Chinese egg custard tarts

My happy place, if it's not in nature is in the kitchen, anyone's kitchen!  I could spend hours baking or cooking when I'm in the mood and I love making things from scratch if the end product is worth the time and effort.  These easy Chinese egg tarts are one recipe that making it from scratch is just not worth it!  I love Hong Kong egg tarts or dan tart.  On a vacation to Hong Kong one year, my goal was to sample as many bakeries that sold egg tarts to determine which one had the best.  My family was so annoyed with me as we'd cross streets several times to visit the various bakeries.  I even bought 2 dozen egg tarts at the airport and brought them home in my hand luggage!

From my personal egg tart research, I realized that there were two distinct egg tarts. Despite the close proximity of Hong Kong, previously colonized by the British and Macau, a previous Portuguese colony, the egg tarts today are influenced by this history. Portuguese egg tarts tend to be sweeter than the Hong Kong version, the egg custard is caramelized (browned on the top, probably due to the higher sugar content) and made with a flaky pastry.  The British influenced egg tarts in Hong Kong are less sweet and made with a short crust, crumbly pastry like the English shortbread.

Tips for making easy Chinese egg tarts.

Easy pastry for Chinese egg tarts.

Pastry from scratch is very time consuming, especially laminated dough that requires refrigeration between rolling.  (This is different from sourdough bulk fermentation where the end-product's health benefits justifies the slow process.) As a result, I prefer to buy ready-made, egg tart pastry which saves time and the results are better than if you made them from scratch, especially when egg tart making is an occasional endeavor and not a professional occupation.   I would have preferred that these tart shells were made of butter rather than margarine, but no one produces that yet!  

I tried cutting and making the tart shells from ready-made, all-butter pastry sheets, and it was a disaster.  The shells weren't uniform and as a result, the dough was undercooked while the egg was overcooked and they looked awful!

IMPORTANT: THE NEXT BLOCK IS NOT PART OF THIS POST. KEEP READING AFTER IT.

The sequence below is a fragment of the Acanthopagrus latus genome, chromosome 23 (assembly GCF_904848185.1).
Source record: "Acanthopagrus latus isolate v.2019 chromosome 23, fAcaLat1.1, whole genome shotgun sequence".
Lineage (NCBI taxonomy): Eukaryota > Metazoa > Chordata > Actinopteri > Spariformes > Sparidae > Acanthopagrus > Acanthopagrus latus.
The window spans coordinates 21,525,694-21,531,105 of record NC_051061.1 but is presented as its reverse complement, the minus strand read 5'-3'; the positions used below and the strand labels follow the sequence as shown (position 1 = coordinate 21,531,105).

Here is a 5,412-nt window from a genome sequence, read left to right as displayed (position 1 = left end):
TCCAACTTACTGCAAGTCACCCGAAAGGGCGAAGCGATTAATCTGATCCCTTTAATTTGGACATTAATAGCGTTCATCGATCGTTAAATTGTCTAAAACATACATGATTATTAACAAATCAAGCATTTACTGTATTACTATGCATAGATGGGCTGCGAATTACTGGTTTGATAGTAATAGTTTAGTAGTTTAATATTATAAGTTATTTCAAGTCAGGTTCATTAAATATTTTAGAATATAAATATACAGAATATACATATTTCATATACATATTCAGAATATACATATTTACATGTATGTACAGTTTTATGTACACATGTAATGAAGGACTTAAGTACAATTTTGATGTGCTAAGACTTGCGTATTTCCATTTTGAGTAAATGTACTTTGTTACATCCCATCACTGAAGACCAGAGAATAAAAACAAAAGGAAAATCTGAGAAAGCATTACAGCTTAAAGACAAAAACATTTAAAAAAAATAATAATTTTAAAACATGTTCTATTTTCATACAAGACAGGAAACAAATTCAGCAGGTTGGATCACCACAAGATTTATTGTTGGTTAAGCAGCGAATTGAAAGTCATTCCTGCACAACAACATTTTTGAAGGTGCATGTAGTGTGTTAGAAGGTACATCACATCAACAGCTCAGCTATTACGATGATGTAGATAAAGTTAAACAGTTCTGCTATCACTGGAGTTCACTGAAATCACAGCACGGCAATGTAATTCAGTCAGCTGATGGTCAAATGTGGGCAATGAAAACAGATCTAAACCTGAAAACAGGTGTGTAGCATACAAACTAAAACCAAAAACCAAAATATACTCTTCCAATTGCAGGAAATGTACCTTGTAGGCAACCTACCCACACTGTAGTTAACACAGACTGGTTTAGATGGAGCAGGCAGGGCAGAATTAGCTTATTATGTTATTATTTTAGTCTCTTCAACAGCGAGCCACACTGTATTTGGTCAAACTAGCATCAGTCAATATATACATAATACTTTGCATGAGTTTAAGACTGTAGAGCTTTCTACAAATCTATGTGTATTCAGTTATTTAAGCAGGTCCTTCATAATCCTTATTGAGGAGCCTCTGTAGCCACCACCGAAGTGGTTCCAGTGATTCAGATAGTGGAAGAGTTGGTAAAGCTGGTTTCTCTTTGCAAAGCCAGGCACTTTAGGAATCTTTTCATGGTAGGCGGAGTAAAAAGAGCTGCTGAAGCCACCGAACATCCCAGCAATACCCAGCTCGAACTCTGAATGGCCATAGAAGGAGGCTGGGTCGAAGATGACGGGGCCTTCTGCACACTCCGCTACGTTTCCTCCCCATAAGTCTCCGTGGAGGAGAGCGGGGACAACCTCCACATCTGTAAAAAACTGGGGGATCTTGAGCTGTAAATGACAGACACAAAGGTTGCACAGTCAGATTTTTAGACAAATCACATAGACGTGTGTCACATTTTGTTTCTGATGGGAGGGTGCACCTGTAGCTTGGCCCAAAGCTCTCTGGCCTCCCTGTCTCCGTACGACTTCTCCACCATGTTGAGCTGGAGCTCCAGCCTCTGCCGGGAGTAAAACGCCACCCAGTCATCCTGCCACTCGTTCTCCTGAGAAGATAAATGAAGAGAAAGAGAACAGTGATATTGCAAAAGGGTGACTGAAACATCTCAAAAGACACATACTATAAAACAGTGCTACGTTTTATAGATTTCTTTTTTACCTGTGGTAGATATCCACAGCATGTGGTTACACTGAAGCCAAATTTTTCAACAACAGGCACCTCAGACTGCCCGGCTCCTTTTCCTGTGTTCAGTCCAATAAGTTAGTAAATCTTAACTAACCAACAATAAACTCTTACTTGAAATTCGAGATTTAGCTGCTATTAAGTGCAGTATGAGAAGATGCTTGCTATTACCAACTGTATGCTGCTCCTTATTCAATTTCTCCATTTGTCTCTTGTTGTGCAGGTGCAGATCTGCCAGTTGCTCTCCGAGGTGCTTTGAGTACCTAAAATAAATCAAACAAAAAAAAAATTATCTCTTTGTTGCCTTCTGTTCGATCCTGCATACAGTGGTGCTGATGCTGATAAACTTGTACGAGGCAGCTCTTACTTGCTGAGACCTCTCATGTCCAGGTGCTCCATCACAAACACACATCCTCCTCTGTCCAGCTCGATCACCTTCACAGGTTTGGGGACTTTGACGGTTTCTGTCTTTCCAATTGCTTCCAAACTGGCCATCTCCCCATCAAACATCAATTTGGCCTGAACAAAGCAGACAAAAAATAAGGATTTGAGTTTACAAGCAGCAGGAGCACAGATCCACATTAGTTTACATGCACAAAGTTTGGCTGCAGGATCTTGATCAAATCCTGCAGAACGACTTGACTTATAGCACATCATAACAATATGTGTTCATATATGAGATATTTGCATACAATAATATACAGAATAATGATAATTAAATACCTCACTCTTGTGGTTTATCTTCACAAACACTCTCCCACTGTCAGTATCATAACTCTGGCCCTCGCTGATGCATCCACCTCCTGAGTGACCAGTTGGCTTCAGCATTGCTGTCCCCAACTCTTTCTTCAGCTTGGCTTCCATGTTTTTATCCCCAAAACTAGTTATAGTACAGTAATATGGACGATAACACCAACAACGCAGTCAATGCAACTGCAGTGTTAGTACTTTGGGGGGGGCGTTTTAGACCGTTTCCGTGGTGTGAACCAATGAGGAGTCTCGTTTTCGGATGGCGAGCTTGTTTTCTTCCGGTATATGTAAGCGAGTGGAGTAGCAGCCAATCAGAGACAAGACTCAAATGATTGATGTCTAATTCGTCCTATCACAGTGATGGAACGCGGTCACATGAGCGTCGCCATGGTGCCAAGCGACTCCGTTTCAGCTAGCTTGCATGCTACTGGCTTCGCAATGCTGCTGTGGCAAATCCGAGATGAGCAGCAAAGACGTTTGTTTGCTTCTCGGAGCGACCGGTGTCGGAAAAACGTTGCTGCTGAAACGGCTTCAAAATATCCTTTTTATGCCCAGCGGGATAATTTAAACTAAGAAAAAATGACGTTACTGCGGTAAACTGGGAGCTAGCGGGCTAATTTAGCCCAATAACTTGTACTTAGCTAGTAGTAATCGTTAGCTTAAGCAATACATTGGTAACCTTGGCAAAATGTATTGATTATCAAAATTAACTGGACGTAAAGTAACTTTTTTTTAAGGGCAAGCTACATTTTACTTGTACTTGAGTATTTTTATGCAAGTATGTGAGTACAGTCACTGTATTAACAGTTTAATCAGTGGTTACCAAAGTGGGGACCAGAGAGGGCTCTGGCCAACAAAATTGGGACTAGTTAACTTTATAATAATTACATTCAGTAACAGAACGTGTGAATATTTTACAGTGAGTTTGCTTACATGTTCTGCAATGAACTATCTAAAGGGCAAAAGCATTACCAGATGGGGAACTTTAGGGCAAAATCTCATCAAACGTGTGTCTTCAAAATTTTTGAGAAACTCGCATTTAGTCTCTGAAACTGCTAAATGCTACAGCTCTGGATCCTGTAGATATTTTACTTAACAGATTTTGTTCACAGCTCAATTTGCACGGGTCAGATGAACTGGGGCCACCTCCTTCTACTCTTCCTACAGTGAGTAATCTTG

So, for these easy Chinese egg tarts, purchase the frozen pastry shells that are specifically made for the Chinese egg tarts.  Both the Hong Kong and the Portuguese egg tart shells are available in the frozen section of an Asian grocery store.  In a side-by-side test, there is hardly a difference between the two egg tart shells.  Both seem to come out flaky.  

Portuguese egg tart shells

Portuguese egg tart shells

Hong Kong style egg tart shells

Hong Kong style egg tart shells

Filling for easy egg tarts.

I've experimented with the egg custard filling, using milk and water to dilute the evaporated milk, egg mixture.  The taste difference is ever so slight.  In a blind test, the mixture made with water was preferred than the mixture made with milk. The milk mixture tended to create small bubbles on the surface of the custard while the water mixture was very smooth.  The texture of the water mixture also tended to be smoother than the texture of the milk mixture.  The tarts made with milk tended to be slightly sweeter than those made with water.  So, if you want more calcium in your egg tarts, use milk.  Otherwise, water is just as good.

Difference between milk and water egg mixture

Egg tarts filled with egg-water mixture on the left and egg-milk on the right.

Making smooth and silky custard.

The key to smooth and silky custard is to make sure that the sugar in the mixture is completely dissolved and the egg mixture is well combined with egg bits.  To achieve a smooth consistency, pour the mixture through a fine mesh sieve to remove any stringy egg that will affect the silkiness of the custard.  It also helps to allow the egg mixture to rest to dissolve all the sugar and get rid of the air bubbles.